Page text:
Former Southampton Academy prospect terminated his professional contract at Newcastle - now he's debating going to university and staying put at Moneyfields
Olly Long’s driving ambition growing up was always to make the grade as a professional footballer - now he's contemplating studying at university as he prepares to take the next step in his life.
But the Horndean-based former Pompey triallist and Newcastle midfielder insists he would not change the journey to where he finds himself today.
Long was highly rated as a youngster and snapped up by one of England's top academy set ups at the age of 12 after shining for Havant & Waterlooville Youth.
He would spend four years coming through the system on the south coast at Southampton before his big break arrived.
Newcastle came calling after being released, offering Long a two-year scholarship deal when he was 16 and then penning a two-year professional contract on Tyneside.
Yet the former Horndean Technology College pupil, who turned out for Hampshire Premier League side Moneyfields Reserves last term, would not even see out the first year of his pro deal.
Personal problems boiled over, forcing him to take the monumental step to approach the club and ask them to terminate his contract - eventually departing in early 2018.
At that moment, everything the midfielder had worked towards his entire footballing life had slipped away - by his own choice.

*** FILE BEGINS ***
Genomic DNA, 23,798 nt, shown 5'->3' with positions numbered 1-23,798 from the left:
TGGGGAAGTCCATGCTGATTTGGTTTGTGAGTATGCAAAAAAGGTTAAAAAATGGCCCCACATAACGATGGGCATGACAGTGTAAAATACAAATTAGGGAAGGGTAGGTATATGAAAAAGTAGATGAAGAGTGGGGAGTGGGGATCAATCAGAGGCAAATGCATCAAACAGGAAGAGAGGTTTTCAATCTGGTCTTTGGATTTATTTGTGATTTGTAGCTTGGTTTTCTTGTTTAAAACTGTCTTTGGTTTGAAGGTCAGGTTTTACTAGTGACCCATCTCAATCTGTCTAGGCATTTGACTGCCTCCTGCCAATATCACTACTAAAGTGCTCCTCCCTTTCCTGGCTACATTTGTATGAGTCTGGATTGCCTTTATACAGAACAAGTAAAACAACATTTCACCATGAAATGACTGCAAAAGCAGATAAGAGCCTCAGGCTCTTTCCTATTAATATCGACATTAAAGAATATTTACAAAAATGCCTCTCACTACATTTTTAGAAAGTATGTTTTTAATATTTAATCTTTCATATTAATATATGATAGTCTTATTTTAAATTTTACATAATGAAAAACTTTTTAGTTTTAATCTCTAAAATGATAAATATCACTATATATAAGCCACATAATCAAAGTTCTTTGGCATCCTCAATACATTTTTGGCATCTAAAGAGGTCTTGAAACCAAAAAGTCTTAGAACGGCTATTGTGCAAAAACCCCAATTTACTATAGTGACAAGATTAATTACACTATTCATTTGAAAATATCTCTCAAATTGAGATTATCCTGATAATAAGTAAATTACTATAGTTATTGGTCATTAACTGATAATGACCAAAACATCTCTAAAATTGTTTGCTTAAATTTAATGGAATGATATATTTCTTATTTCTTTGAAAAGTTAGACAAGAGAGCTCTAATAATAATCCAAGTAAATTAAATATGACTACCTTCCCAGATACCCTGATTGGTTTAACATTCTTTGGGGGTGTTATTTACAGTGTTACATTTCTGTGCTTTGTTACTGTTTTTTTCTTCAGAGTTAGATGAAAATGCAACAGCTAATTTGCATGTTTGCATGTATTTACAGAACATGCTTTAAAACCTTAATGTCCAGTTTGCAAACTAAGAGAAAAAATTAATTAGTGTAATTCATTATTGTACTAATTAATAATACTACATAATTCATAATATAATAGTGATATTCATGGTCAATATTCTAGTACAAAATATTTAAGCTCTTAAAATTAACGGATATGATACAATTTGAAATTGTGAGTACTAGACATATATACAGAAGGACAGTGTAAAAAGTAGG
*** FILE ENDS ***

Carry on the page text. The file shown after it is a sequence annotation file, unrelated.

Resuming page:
But to this day, Long, now 22, feels it was the correct call and one he had to make at the time.
He said: 'I had a lot of stuff going on away from football. It was just personal stuff, that was the reason why I didn’t finish my contract there.
‘That was the time when I basically packed it in sort of thing. My scholarship was good, I started my pro contract, but there was a lot of stuff going on behind the scenes back home and in my personal life and stuff.
‘I literally asked to have it terminated (Newcastle contract) and I spent a bit of time after that with my head a bit all over the place going to a few different clubs and a few different things and that.
‘Ever since I was young, I’ve been obsessed with football. I haven’t really got any other hobbies, I just love football.
‘When all this stuff was going on it was almost the other end of the spectrum where you’ve gone from it being everything to almost being sick of it.'
Hometown club Pompey offered him a trial a little more than a month after leaving Newcastle.
Former boss Kenny Jackett was an admirer of the midfielder but, with the Blues pushing for the play-offs when he arrived towards the end of the 2017-18 season and Long's head still 'mashed', a deal was never tabled.
A brief spell at Isthmian League Premier Division Worthing followed in 2019 before Long dropped out of the game completely prior to signing for Moneyfields at the start of last season.
Long admitted getting accustomed to life away from football after being treated like a 'king' took some time to get used to.
But he stressed it was something that he needed - and after trying his hand at a few different jobs he's now giving university some serious thought.